"The Jazz Standards" (2012) by Ted Gioia is so exceptional, either as a resource or a straight read, I'm unsure how to begin praising it. I'll settle for a partial list.
* It is uniformly well written. "We live in an age of anorexic melodies." That's the author on popular music circa 2012. His book brims with sharp sentences like this, and most are not as cranky as that one; I just happen to find that observation spot-on.
* Even for a music geek like me, there is fresh information about many of the 250 songs Gioia highlights and most of it is not technical. For example, his entries on "St. James Infirmary" and "St. Louis Blues" - two early twentieth century tunes - read like brief history lessons, in a good way.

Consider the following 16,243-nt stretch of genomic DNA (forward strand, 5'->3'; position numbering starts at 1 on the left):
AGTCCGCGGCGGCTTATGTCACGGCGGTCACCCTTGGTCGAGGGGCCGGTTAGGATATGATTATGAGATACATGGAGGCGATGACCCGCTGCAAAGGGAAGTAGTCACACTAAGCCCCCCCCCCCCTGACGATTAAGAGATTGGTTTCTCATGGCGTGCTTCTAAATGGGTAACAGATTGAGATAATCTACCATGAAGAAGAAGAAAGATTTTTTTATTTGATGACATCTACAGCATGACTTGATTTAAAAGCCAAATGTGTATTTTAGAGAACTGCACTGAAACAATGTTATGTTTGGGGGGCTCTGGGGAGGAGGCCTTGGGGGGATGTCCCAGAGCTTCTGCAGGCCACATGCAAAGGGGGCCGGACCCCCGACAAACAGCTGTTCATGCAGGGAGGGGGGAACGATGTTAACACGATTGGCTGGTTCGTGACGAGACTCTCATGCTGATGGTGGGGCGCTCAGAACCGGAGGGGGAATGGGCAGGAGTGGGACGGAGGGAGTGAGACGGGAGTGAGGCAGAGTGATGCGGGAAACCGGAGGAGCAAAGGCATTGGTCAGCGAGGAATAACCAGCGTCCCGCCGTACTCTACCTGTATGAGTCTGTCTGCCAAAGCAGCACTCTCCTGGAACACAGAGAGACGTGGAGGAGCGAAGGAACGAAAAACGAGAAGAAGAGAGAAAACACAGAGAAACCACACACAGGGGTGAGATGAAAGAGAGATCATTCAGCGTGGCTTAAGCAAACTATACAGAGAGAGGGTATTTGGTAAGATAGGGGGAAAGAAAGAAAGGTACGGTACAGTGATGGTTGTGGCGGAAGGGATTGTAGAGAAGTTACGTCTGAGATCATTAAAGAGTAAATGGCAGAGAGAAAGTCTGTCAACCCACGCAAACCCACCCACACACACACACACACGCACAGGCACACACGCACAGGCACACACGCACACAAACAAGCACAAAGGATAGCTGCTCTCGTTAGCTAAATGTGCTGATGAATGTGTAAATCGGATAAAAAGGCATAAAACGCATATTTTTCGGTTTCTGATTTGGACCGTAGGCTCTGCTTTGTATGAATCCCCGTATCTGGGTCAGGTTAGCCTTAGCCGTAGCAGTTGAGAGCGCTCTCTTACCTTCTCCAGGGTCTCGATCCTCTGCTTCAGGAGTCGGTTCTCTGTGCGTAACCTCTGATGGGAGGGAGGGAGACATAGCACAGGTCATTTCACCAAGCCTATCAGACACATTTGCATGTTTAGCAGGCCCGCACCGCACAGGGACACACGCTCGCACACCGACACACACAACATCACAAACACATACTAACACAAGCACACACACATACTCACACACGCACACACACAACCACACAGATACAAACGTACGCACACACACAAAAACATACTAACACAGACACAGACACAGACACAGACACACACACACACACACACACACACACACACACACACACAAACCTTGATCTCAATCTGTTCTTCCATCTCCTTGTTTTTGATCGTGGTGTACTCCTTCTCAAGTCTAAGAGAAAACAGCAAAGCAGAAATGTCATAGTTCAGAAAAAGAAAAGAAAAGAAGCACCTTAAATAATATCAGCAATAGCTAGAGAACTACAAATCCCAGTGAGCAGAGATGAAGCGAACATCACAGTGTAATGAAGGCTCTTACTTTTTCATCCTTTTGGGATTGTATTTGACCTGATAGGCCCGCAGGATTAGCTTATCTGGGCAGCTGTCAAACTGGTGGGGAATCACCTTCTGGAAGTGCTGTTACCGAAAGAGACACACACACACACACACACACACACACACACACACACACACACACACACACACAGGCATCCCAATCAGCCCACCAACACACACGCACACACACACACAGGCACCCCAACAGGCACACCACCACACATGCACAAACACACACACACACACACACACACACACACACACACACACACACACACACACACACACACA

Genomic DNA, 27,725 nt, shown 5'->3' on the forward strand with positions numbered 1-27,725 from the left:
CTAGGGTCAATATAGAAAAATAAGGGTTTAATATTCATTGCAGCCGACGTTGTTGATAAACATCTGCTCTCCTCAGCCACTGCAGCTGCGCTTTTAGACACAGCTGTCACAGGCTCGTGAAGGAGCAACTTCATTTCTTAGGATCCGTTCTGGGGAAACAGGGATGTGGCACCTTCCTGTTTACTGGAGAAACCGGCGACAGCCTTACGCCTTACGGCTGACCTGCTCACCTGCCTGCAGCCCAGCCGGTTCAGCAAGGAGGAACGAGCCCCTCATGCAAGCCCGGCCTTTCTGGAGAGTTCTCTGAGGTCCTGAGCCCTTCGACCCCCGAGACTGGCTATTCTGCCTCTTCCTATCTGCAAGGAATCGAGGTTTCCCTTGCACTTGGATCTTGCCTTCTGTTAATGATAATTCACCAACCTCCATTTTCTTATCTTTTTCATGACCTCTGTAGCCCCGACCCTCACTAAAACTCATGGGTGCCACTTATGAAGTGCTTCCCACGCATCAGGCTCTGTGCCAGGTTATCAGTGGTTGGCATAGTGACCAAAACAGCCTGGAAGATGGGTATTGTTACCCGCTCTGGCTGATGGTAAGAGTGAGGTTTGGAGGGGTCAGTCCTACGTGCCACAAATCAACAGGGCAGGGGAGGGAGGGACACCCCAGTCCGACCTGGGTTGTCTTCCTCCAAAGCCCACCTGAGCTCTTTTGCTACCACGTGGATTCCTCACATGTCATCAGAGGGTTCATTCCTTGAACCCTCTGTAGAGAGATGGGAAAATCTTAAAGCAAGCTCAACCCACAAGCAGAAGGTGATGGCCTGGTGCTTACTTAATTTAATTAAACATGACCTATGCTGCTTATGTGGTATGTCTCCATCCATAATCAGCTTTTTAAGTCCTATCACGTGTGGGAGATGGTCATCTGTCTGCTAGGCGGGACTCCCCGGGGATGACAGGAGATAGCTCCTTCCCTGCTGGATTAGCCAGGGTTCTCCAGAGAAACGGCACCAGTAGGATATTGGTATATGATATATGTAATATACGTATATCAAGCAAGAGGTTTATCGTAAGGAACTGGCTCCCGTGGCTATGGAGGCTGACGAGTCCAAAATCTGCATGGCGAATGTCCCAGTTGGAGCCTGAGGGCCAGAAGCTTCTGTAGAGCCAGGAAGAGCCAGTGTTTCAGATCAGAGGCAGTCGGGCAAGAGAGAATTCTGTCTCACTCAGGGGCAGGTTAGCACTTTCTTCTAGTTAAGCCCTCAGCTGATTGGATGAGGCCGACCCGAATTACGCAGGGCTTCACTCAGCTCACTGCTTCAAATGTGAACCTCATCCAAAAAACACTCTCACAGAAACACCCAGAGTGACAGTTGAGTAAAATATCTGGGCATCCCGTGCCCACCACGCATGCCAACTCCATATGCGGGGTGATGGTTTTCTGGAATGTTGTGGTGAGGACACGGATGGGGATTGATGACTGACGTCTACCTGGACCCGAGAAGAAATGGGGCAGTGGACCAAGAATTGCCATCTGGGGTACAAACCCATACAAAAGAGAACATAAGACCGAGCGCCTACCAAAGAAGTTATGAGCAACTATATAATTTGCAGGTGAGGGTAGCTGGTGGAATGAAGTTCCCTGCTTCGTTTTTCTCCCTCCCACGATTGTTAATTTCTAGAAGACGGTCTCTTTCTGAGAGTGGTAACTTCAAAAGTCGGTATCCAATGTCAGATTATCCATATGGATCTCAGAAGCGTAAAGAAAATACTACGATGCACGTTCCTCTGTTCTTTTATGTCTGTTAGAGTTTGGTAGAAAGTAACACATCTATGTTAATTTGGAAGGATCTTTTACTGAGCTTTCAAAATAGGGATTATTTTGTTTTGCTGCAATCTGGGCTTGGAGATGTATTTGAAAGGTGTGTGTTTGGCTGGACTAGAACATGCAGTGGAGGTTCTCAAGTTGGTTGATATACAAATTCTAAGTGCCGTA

* Gioia is a fine writer, an experienced professional pianist, an educated musicologist and...he's got superb taste. Each essay is accompanied by his list of recommended versions of these standards. I knew I was in good hands when one of his recommendations for Ray Noble's "The Very Thought of You" was the Wynton & Ellis Marsalis duet from "Standard Time, Volume 3: The Resolution of Romance". That performance moves me to tears every time I listen to it.
I'm a patient man. I'll wait until you read this book, send me your list, and then I'll tell you everything else I loved about it. And I'll look forward to our conversation.